After assembly of the segments to form a ring, the segments may be held together by an external circumferential tie.
The segments may be formed with lines or regions of weakness extending in the axial direction of the ring whereby the rings can crack at controlled locations and deform to accommodate unevenly distributed external loads. The stresses in the rings will then be mainly or wholly compressive with the advantage that the segments can be made of material such as concrete and fireclay which are strong in compression but weak in tension.
The invention includes a tunnel constructed by the above described method.
An example of the manner in which the method may be carried into effect will now be described with reference to the accompanying diagrammatic drawings in which:
FIG. 1 is a longitudinal section through a portion ofa tunnel under construction,
FIG. 2 shows halfcross sections on the lines A-A and 8-8 in FIG. 1,
FIGS. 3 to 6 are cross sections showing successive stages in the erection ofa ring of segments,
FIG. 7 is an enlarged view of the portion ringed in FIG. 6,
FIGS. 8 and 9 are longitudinal sections of the upper portion of a ring of segments and related parts, in different stages of erection,
FIGS. 10 and 11 are end and side views ofa completed ring, and
FIG. 12 is a section on the line CC in FIG. 11 through a portion ofa segment.
Referring first to FIG. 1 the method is carried out within a circular steel shield 20, fitted with mechanical or hydraulic rams 21, a thrust ring 22, and a pressure hoop 23.
The segments. three per ring. are transported within the already constructed work to the rear. i.e.. into the skirt, of the shield 24 (see also FIG. 3).
The segments are all alike and extend over I20 of are.
Segment 1' is then placed in the invert of the skirt of the shield anda temporary locating pin 25 is inserted through a preformed hole in the segment into a similar hole in the skirt of the shield. Segment ii is moved forward and its edge mated with that of i, and its other edge lifted. thus pivoting the segment until it touches the inside of the skirt near its soffit (see FIG. 4). A locking bar (not shown) temporarily holds segment ii in this position. Segment iii is similarly mated with the other edge of segment i and lifted sufficiently to allow the edges of segments ii and iii to locate with the then lowered edge ot'segment ii, thus completing the structure (see FIG. 5). i
This operation can be achieved within the skirt with three identical segments, since the skirt diameter is sufficiently larger than the outside diameter ofthe segment ring, e.g., for a 900 mm. bore segment ring of 60 mm. wall thickness, an internal shield diameter of approximately 1,060 mm. will allow the erection operation within its bore and thus the internal diameter of the skirt is not excessively larger than the external diameter of the segment ring, since the erection of the segments takes place with the invert segment lying directly on the invert of the skirt, thus taking full advantage of the skirt diameter.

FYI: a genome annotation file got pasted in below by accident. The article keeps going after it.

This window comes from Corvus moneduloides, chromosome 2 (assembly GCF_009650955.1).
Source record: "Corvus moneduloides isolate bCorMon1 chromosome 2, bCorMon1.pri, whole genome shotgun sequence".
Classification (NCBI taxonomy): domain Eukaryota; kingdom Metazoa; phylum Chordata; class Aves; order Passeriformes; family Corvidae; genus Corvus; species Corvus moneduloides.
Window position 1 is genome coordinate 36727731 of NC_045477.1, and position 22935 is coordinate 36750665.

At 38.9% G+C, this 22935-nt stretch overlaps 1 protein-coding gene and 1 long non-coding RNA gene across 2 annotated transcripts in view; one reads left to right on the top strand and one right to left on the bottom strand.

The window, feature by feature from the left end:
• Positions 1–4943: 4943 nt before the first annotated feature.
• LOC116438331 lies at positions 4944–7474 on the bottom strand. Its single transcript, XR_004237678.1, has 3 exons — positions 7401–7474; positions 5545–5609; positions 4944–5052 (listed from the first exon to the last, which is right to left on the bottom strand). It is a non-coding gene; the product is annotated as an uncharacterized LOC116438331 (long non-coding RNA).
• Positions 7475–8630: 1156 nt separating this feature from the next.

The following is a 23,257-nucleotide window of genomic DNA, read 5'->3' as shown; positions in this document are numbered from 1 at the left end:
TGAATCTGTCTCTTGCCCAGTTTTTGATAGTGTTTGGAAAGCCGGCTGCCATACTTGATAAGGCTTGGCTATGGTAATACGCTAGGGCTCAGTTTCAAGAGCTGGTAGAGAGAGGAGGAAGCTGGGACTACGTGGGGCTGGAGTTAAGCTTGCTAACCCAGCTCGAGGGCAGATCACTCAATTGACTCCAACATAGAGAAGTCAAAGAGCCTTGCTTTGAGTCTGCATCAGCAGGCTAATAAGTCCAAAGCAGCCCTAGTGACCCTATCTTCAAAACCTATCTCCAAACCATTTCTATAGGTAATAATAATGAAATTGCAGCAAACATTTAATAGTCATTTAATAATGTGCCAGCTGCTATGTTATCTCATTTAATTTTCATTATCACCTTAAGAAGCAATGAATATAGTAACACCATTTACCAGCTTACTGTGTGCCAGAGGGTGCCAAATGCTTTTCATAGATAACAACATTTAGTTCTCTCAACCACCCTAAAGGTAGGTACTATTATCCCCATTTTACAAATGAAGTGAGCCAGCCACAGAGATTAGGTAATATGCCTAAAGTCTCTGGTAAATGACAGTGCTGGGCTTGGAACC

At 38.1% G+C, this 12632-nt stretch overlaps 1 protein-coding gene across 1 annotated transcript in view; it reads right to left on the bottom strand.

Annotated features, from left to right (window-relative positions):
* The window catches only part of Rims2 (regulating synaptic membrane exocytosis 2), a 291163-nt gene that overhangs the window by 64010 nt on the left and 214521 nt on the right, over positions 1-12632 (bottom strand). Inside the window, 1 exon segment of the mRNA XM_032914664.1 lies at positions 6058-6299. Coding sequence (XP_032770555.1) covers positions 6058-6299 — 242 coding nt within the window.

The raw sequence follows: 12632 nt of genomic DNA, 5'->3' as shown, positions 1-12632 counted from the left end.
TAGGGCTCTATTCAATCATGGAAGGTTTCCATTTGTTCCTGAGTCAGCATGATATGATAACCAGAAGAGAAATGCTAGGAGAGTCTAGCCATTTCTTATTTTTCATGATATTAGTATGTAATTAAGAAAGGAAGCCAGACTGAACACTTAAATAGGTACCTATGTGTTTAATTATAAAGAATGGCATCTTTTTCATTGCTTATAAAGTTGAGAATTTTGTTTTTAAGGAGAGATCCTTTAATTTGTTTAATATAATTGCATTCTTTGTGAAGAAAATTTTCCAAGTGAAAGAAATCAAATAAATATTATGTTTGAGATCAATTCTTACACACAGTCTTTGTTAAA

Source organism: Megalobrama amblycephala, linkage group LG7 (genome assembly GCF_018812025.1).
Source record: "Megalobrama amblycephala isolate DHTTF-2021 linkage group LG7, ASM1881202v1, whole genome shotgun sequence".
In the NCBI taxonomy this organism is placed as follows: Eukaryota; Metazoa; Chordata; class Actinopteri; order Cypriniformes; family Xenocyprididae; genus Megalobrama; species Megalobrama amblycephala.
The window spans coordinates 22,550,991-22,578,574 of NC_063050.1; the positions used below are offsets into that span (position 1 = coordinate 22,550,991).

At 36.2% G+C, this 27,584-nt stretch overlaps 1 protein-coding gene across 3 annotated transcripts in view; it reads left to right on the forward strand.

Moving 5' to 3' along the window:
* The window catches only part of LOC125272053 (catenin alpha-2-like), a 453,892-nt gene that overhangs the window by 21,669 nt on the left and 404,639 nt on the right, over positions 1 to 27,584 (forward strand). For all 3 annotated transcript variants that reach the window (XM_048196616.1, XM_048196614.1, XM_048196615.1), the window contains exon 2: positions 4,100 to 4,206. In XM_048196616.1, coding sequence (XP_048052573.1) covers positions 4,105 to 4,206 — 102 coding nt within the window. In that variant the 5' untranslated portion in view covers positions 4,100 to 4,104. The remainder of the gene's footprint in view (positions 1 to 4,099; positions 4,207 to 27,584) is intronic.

The segment joints, both longitudinal and circumferential, can be coated with a suitable waterproof sealant prior to erection, e.g., bituminous based materials.
When the erection of the segment ring has been achieved, liquid or gas under pressure is forced into the circumferential pressure locking hoop 23, fabricated of a flexible. impermeable material, and which is situated in the annular void between the outside of the segment ring and the inside of the skirt and thus exerts circumferential pressure on the segments, squeezing the joints and at the same time lifting the whole ring to the approximate centerline of the shield, (see FIGS. 6 and 7) e.g.. a 50 mm. nominal bore tube of about 2 mm. wall thickness operating in an annular ring void of 25 mm. width and charged to a pressure of 7 Kg. per sq.cm. and having an area of contact with the periphery of the segment ring of approximately l.l20 sq.cm. will induce a circumferential compression load in the ring of 1,260 Kg., thus tightening the ring and sealing the longitudinal construction joints with a force of about 2] Kg. per centimeter run ofjoint for a segment ring, 900 mm. bore. 600 mm. in length. The steel locating pin 25 is now removed from the invert segment i.